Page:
I also know that Yanni Hufnagel, the former Harvard and Vanderbilt assistant who's now at California, was contacted by Fogler's firm. His candidacy was championed by a sizeable caucus of Penn alumni, especially younger ones. But the search firm decided to go in another direction.
"We were also acutely aware that coach Donahue had multiple suitors, and that Penn would need to move swiftly to stay in front of other searches," Calhoun said. "While some may conclude that Steve was the obvious choice, or even go so far as saying that I read the newspapers and selected him, nothing could be further from the truth. Countless hours, conversations and negotiations went into making this happen."
(The author of one of the newspaper pieces in question, Mike Jensen, was sitting just a few feet away from Calhoun's podium. In his story for the Inquirer on Donahue's introduction, Mike Jensen paid particular attention to Donahue's remarks about recruiting, and for good reason.)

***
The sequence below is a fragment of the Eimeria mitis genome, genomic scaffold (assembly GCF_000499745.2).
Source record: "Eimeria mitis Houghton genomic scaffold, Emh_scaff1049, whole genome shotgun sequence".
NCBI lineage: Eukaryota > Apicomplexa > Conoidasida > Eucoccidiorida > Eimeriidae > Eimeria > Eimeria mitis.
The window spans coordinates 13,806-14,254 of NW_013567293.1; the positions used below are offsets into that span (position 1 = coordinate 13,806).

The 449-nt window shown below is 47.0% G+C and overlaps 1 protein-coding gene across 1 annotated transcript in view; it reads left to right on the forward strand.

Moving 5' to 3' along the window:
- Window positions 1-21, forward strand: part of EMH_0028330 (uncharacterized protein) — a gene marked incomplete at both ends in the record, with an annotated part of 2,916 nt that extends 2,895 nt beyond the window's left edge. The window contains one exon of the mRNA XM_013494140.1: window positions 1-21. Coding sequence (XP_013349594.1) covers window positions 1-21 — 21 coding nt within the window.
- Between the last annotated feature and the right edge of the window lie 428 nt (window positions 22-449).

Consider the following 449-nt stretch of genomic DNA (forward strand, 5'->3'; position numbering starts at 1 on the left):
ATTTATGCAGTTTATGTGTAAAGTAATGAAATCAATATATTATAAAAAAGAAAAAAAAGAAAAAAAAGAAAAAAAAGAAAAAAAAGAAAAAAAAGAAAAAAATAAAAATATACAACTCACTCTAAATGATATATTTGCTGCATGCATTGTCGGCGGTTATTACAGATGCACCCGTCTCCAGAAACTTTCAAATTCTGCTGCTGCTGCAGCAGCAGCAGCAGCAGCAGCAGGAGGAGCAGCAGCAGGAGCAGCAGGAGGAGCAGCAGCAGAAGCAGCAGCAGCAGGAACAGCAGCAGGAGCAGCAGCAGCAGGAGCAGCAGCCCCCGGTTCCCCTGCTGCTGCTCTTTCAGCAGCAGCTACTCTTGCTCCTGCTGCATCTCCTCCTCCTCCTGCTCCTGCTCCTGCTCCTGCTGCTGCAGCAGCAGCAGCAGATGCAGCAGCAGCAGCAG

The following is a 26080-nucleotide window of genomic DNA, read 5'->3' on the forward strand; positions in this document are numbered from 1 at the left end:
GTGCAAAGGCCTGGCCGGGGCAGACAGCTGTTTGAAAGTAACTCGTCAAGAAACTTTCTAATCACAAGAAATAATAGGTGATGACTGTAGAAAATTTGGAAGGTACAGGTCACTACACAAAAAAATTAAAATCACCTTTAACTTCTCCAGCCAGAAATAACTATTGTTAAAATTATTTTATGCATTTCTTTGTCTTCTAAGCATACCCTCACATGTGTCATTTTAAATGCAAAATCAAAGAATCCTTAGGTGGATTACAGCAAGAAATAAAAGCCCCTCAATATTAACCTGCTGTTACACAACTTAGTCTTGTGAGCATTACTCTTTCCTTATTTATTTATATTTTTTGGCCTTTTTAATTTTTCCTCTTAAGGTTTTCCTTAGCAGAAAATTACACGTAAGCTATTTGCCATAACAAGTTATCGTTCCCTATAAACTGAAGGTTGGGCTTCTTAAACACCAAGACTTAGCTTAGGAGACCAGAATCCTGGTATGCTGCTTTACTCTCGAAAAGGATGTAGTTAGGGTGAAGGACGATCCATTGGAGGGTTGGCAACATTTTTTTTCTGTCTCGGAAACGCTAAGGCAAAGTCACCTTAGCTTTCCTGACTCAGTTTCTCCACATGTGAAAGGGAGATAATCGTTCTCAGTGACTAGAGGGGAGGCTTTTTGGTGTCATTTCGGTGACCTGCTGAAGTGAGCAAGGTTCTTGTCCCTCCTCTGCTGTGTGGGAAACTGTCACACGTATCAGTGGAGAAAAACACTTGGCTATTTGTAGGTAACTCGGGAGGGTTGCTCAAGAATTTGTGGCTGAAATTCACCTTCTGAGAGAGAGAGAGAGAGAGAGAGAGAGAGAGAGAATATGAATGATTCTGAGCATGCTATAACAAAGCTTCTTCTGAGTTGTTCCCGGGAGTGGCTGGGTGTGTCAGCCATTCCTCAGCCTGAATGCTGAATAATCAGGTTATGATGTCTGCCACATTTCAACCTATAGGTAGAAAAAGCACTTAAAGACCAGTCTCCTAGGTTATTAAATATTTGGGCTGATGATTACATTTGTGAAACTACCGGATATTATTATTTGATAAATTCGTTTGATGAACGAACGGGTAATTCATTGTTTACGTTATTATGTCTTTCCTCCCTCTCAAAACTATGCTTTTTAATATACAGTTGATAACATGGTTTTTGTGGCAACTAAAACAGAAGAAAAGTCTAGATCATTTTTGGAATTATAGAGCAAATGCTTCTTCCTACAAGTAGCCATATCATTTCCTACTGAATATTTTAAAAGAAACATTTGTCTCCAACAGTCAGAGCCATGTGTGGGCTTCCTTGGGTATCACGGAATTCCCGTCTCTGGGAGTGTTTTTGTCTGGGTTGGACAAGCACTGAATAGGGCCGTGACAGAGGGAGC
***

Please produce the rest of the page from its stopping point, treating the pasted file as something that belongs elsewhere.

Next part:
After the press conference ended, I asked Calhoun what priorities she set for Fogler's consultants.
"It has to begin with integrity - this is a place where character flaws will not be accepted, where winning in any other than the right way will not be accepted," she answered. "I then asked them to find me a proven coach, someone who was a known developer of talent... certainly a seasoned recruiter, someone who had a seasoned track record for being able to land prospects and really close the deal... and then I went through things that are really kind of Philly- and Penn-specific."
Calhoun may not be from the Philadelphia region, but when the Palestra hosted big crowds for Penn's games against Villanova and Saint Joseph's in January, she got a good helping of what the building is supposed to be like.
"There's something so special about Philadelphia basketball and Big 5 basketball that I really wanted someone who had some appreciation of that, who could recruit locally and had a good name locally," she said. "The Ivies are a different kind of recruiting war."